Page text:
What would it mean to find that industries near you were evacuating their own workers because of potential dangers without telling you, a nearby resident, to leave the area as well? Let this question stand as a metaphor for this chapter, one that explores movement among people, some positive, some less so. The crossings take place within the soil of industrial waste, within races, religions, local and national governments, local and national news coverage. The women also talk about conversations over fences, neighbors in unison acting together, but also new fences going up in the estrangement that comes when there...

  8. Chapter Three “I KNOW THAT IT WAS A REVELATION FROM GOD”: Religion and Environmental Action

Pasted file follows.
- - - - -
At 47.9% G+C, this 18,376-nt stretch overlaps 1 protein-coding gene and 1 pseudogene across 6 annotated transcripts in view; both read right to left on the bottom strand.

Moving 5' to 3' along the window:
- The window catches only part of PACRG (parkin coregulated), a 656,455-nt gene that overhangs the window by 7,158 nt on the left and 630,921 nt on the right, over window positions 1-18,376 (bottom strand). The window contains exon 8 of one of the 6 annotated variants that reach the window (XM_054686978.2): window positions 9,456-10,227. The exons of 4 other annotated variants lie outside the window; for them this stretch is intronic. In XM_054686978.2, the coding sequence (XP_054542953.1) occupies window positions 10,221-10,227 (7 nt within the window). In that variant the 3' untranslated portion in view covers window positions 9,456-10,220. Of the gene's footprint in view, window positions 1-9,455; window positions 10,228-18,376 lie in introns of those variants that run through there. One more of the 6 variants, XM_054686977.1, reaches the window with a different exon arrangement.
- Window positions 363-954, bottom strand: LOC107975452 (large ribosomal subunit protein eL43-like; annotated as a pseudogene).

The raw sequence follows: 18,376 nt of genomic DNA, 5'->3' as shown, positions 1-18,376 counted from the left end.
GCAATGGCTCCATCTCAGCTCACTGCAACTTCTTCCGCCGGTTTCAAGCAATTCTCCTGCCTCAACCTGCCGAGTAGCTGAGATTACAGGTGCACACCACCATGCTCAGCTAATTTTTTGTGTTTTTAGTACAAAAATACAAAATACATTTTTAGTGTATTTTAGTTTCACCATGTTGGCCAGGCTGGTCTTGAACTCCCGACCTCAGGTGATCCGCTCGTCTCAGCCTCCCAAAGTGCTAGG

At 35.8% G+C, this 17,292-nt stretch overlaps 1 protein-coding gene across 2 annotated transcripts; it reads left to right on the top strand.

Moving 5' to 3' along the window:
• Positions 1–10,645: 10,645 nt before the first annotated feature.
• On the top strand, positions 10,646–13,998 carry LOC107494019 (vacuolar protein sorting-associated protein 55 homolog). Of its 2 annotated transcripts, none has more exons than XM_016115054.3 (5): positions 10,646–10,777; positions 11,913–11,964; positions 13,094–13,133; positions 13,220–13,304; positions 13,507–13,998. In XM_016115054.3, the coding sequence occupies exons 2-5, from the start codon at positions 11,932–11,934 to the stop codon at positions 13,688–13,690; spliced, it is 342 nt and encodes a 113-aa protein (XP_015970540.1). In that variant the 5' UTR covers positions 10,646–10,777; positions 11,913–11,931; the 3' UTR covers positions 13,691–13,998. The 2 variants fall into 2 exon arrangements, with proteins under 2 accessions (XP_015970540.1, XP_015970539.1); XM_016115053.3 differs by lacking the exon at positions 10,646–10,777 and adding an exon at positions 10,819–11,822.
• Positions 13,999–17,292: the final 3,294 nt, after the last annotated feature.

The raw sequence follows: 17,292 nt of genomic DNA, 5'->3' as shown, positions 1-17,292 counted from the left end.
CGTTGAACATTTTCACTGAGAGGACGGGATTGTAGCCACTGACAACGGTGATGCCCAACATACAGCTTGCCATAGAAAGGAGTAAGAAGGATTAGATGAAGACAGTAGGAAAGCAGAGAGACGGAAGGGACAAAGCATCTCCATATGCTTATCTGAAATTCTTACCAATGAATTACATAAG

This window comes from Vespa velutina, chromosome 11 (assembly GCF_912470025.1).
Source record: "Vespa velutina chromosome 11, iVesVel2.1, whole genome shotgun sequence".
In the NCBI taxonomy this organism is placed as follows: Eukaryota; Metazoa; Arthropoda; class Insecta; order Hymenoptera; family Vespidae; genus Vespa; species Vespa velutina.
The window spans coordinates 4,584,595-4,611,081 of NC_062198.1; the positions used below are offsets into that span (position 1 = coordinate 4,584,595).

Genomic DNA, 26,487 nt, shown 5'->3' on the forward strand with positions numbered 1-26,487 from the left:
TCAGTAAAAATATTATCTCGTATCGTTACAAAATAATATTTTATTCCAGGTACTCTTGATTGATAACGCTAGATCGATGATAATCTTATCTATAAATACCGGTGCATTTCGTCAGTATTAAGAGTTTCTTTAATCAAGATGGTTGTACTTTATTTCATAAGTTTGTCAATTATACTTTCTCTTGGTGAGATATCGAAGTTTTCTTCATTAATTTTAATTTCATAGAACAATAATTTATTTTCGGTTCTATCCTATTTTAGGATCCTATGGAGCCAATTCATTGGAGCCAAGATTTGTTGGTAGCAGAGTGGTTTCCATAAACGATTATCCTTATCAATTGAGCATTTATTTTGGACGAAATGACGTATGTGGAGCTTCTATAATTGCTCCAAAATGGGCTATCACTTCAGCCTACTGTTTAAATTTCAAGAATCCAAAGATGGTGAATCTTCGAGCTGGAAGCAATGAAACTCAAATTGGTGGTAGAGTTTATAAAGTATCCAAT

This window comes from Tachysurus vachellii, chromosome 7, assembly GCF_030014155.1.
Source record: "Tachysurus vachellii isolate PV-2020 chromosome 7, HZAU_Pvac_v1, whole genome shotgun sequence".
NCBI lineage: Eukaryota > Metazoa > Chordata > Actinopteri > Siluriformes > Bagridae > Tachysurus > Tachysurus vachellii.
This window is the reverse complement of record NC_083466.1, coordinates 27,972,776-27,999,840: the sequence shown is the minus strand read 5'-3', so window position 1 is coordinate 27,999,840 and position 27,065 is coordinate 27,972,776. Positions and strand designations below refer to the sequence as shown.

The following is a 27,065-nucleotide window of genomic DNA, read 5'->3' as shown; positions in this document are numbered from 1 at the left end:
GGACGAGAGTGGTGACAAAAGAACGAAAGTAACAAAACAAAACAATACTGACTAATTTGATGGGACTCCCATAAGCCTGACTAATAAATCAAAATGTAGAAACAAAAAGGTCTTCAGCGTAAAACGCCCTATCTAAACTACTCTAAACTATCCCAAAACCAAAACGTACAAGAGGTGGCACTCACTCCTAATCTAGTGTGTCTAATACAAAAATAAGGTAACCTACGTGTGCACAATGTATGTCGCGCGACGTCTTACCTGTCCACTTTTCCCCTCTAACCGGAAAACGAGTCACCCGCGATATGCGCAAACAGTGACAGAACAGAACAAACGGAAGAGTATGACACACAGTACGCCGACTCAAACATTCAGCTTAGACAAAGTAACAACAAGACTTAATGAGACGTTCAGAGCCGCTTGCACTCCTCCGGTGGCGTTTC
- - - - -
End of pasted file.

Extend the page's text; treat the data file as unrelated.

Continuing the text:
(pp. 59-84)

    Louisiana, like other southern states, is known for a conservatism often framed by evangelical practices. Unlike other southern states, it is also known for the predominance of Catholicism, whose members make up 30 percent of the population, and an even larger percentage of residents in the coastal areas of the state. It is not surprising, then, that among the women in this book, twenty-two are Catholic women, alongside fourteen Protestant and two Jewish women. All of them speak of some attachment to religion, and most speak of considerable attachment.

    They do not, however, emphasize their work as Catholics, Protestants, or...

  9. Chapter Four “WHAT A FEW PEOPLE CAN DO”: Learning to Advocate for Others
    (pp. 85-109)

    Louisiana’s first environmental activists encountered numerous obstacles as they sought to protect their communities’ health and way of life. The political and economic climate in Louisiana pitted these women against individuals and companies wielding a great deal of power and not afraid to use it.